Denmark, 2021-09-20 10:16:00 , www.berlingske.dk
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Companies are struggling with beaks and claws on all fronts to get new employees. Complaints from employers about labour shortages are certainly not an expression of laziness.
This is what it sounds like from two of the major employers' organisations in Denmark in the form of Danish Industry, DI and HORESTA.
The statements come after the president of the trade union movement's main organization, FH, Lizette Risgaard, told Berlingske she is "furious" at employers' complaints about labor shortages. It's an expression of "laziness," says Lizette Risgaard, pointing out that there are still plenty of ways to provide more labor.
But this is not how DI thinks the world is connected.
"I certainly don't think it can be argued that companies aren't doing enough. We see that companies are really taking a lot of initiatives to get more employees. They search on even more platforms than they usually do. There are messages on Facebook, LinkedIn and contact with the WW funds', says DI deputy director Steen Nielsen.
"There are even companies that get into the media. Obviously, for a company, one of the worst things that can happen is that they have tasks that can't be performed because they don't have employees. This means they lose customers and have to drive at a lower capacity," he says.
Steen Nielsen emphasizes that companies do everything they can to get the necessary employees.
"Lizette Risgaard should realize the situation we are in. There are many companies that do not have staff. I am quite sure that the members of the Trade Union Movement's Main Organization experience this on a daily basis. It's become very easy to find that job. It seems that FH is talking nonsense, because there are some proposals for reforms, they prefer not to take a position, «Says Steen Nielsen.
Posting a vacancy in Finnish
Some of the tools that, according to FH, can be used to provide more manpower include getting more immigrants into work and getting better at keeping up with seniors. In addition, Lizette Risgaard mentions that there are a total of 15-16 million unemployed in the other EU countries. It's a huge amount of work that's ready to pick up, says Lizette Risgaard.
But that's not quite the case. Experience shows that it is not always the unemployed from other EU countries who come to Denmark to work.
'There are many unemployed people in the EU, but it seems like an excuse if the trade union movement constantly mentions them. If the conversation is about how we get them to Denmark, it's a different matter. It sounds tempting to the unemployed, but when we look at who it is who comes to the country, it is primarily people who are working. It's not the unemployed. We really want to participate in a dialogue about how we can get more of them to work and bring them to Denmark," says Steen Nielsen.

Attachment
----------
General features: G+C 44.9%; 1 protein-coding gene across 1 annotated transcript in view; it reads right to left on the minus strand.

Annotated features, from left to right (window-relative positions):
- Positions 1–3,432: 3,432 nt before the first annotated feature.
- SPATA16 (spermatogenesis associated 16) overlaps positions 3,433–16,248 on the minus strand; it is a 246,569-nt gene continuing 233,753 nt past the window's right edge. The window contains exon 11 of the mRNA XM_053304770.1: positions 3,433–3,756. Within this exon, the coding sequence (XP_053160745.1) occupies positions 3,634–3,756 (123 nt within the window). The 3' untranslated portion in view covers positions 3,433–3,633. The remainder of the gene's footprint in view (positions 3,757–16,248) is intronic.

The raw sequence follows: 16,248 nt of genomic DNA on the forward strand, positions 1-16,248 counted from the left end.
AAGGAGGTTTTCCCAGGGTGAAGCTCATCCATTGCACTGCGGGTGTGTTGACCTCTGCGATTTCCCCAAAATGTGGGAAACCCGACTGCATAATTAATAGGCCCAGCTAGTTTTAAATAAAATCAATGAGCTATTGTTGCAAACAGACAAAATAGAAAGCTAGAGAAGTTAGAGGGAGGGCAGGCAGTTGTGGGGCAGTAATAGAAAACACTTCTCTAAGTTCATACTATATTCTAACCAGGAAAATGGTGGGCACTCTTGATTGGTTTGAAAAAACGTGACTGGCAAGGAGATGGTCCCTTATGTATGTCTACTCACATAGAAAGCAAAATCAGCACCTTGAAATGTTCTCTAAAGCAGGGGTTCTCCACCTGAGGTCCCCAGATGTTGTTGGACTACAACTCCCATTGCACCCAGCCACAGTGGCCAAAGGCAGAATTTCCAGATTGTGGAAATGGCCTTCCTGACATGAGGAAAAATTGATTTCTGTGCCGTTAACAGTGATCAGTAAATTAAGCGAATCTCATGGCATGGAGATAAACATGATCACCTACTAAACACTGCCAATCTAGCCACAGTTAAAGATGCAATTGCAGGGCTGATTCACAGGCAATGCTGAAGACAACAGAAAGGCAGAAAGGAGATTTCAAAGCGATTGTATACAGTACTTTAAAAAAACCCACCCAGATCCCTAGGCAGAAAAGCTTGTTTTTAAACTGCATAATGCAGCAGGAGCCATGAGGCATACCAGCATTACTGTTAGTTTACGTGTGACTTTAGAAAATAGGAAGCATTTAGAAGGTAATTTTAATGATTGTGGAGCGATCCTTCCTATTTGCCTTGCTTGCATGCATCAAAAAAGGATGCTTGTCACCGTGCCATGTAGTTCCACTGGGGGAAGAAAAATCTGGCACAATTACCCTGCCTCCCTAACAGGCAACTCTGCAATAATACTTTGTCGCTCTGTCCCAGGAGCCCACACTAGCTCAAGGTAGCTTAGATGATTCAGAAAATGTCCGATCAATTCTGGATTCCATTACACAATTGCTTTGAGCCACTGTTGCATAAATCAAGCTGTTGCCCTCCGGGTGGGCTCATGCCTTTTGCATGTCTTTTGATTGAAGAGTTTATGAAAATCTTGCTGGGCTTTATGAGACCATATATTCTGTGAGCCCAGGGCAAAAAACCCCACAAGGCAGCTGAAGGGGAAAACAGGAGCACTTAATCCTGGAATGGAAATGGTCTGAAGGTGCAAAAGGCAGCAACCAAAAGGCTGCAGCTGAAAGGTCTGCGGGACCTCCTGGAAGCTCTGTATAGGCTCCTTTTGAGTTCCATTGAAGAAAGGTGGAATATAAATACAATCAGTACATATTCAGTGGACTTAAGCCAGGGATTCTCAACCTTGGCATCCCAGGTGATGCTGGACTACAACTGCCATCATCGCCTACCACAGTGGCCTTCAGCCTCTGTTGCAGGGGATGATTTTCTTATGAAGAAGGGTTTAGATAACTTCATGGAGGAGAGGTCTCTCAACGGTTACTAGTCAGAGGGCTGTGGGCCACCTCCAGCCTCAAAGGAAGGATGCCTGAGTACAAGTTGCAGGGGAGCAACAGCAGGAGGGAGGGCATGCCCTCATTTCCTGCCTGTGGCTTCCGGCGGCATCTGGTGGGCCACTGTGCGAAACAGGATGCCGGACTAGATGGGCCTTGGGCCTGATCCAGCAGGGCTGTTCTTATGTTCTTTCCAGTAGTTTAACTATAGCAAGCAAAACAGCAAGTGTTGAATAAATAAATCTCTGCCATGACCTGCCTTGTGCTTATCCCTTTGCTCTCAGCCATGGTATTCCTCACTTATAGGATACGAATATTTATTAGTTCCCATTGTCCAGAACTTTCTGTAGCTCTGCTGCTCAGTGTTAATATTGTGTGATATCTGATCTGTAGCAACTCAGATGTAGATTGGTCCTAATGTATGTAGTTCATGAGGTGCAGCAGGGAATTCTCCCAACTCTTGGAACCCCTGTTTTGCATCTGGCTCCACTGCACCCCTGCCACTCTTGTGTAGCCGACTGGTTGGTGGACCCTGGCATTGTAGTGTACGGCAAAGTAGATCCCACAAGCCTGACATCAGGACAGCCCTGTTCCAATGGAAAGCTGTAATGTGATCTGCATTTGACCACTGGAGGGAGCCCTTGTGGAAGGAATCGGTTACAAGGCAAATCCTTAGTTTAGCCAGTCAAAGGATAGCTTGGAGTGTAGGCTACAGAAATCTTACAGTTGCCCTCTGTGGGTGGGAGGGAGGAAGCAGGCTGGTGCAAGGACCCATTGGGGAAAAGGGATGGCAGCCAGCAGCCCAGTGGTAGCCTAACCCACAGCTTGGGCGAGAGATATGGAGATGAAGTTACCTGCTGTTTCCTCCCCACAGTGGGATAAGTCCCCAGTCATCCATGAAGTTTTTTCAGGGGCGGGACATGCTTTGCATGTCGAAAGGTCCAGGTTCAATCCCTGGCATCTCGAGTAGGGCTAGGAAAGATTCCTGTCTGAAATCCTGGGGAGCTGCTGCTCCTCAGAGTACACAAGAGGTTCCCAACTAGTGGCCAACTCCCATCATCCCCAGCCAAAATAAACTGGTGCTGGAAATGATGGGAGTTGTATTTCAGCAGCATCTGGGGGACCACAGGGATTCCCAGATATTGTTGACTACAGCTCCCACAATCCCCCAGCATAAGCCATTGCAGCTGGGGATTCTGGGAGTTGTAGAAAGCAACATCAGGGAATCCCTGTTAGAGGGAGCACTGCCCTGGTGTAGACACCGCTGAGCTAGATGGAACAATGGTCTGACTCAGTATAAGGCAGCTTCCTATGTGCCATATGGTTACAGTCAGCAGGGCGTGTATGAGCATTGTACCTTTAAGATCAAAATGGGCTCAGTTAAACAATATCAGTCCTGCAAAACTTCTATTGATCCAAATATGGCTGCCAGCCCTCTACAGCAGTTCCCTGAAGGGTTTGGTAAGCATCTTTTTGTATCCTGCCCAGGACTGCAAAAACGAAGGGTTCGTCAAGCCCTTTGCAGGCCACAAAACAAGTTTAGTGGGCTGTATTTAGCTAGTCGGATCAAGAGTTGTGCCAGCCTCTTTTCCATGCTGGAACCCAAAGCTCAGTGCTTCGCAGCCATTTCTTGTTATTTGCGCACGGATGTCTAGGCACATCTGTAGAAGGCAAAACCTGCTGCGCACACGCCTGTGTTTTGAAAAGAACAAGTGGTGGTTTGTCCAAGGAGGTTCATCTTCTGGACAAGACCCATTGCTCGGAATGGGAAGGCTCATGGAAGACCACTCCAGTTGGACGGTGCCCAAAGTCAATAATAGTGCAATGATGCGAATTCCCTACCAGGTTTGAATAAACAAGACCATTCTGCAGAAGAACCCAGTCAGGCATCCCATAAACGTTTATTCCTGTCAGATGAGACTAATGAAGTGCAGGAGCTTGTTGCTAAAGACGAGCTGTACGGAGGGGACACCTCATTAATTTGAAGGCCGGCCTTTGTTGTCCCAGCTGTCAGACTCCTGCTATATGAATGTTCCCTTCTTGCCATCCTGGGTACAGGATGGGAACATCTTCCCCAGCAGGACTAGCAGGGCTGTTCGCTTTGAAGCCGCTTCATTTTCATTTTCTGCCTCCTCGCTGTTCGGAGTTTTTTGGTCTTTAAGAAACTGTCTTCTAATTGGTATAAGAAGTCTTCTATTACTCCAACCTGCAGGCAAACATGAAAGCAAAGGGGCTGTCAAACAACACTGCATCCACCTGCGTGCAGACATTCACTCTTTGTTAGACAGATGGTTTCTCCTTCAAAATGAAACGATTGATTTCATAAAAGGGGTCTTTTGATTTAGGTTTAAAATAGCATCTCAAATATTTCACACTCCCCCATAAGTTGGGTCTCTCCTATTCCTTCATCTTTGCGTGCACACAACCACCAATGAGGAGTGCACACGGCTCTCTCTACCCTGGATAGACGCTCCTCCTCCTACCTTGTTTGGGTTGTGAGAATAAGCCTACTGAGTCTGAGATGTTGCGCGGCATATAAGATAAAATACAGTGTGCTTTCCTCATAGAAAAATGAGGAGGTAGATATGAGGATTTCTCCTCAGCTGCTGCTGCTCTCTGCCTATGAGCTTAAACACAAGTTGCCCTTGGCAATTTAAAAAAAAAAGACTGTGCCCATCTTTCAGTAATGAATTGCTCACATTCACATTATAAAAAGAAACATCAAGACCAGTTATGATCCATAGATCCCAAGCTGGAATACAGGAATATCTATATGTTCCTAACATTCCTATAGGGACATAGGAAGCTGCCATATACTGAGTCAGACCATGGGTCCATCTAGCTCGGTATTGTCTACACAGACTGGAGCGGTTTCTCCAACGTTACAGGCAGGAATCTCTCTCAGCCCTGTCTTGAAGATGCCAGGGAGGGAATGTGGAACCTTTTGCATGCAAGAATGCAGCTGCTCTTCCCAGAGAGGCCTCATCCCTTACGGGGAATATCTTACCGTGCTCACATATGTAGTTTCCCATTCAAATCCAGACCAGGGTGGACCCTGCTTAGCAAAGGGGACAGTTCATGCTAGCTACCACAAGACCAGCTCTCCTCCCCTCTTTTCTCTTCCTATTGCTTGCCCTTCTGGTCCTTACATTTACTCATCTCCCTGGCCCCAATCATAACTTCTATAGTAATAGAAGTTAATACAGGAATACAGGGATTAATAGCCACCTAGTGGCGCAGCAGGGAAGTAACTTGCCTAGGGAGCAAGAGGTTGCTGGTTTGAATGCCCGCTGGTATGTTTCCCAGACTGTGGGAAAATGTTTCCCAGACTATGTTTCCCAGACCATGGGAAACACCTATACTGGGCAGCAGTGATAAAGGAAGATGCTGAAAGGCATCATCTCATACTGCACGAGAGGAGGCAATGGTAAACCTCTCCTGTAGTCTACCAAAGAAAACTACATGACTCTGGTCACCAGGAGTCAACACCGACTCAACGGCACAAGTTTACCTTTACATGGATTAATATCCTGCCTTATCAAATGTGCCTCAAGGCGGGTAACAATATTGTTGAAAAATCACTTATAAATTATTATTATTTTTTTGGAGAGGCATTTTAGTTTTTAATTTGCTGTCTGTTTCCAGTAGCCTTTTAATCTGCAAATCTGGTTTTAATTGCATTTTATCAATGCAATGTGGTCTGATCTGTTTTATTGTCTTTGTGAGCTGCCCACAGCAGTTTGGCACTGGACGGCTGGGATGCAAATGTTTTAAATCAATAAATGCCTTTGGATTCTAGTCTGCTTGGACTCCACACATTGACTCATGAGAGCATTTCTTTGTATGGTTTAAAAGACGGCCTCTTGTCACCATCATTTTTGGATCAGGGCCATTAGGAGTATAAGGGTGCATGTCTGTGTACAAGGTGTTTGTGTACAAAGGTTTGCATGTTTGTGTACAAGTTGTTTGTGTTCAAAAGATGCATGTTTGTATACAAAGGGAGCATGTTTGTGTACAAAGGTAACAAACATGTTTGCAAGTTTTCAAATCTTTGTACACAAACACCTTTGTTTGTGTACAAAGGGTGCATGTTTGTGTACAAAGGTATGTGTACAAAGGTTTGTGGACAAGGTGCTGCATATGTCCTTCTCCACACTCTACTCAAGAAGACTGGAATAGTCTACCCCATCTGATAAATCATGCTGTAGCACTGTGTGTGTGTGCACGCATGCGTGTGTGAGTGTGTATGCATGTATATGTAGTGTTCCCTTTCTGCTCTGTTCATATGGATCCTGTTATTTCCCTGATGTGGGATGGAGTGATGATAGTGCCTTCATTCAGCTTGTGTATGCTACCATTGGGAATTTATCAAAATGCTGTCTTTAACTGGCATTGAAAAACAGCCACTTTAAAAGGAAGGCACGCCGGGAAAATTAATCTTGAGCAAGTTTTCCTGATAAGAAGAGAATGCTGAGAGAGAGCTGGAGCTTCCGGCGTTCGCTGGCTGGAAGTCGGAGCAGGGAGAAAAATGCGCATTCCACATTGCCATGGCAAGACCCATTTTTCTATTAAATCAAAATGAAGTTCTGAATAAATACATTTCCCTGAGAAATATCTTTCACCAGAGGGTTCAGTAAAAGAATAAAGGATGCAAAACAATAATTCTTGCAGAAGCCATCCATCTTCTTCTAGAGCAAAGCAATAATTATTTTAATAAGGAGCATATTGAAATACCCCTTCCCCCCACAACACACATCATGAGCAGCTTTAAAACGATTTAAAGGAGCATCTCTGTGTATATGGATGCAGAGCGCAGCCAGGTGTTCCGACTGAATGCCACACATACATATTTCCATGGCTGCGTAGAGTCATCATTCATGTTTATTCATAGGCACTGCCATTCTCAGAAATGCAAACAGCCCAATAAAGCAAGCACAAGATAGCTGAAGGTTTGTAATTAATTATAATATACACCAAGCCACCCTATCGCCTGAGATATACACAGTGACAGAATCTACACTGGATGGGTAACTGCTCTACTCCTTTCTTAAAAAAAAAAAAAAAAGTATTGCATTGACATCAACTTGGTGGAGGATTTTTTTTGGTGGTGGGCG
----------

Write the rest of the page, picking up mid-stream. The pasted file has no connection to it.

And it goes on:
He is well aware that the Labour Movement's Business Council has just carried out a study which shows that Danish companies are lagging far behind when it comes to posting vacancies in the common European job database, Euros. Danish companies have created only 2,902 jobs. By comparison, the Swedes have posted 60,000 jobs and the Norwegians 39,000.
However, Steen Nielsen highlights a problem with the many postings.
"If we look at the Finnish companies, they have created 24,000 jobs, but almost all of them are in Finnish. Only a good number are in English. I don't know why there are so many vacancies from Finland, for example, but I don't think the AE comparison is entirely real. If companies really want to use the database, they can start writing in a language that everyone in the EU can understand," says di's deputy director.
A large "corona debt"
The whole debate about labour shortages has only really taken off after the Danish economy was turned on a record record at almost record speed after its reopening in early May. In the spring of 2020, all the horror scenarios came to the fore very clearly with a sharp rise in unemployment and a sharp decline in employment due to the shutdown.
But we got through the severe crisis very easily and now the picture is very different. The hotels and restaurants are some of those who have really felt the closure and the corona crisis and who are now having better times.
It also means that there is a shortage of labour in that sector. Part of the solution to that problem is to hire more employees on time, according to the trade union movement.
Jan Vinther Laursen is director of restaurant chain Bone's and chairman of HORESTA. He is almost saddened to hear the views of the trade union movement and Lizette Risgaard on labour shortages.
»Too many vacancies lead to, that the jobs cannot be filled. If it were just part-time jobs, we would be much more toying with the premise of getting people on the job on time. But there are just as many chefs and other positions that cannot be filled," says Jan Vinther Laursen.
"It is good that these discussions about labour shortages are being started, but it would be good if it were done on an informed basis. It is often a voluntary choice with a shorter time. If that were not the case, it would be the part-time positions that are difficult to fill, but it is not', says Jan Vinther Laursen.
He points out that many companies have built up significant 'corona debt' with the prospect of long-term liquidation, and a number of companies have gradually lost large parts or even all of their own capital.
"It worries for the future – also in the context of restrictions on access to labour. It's harder to make the money that's been lost when you have to say no to guests," says Jan Vinther Laursen.
Read this article and more by www.berlingske.dk – Denmark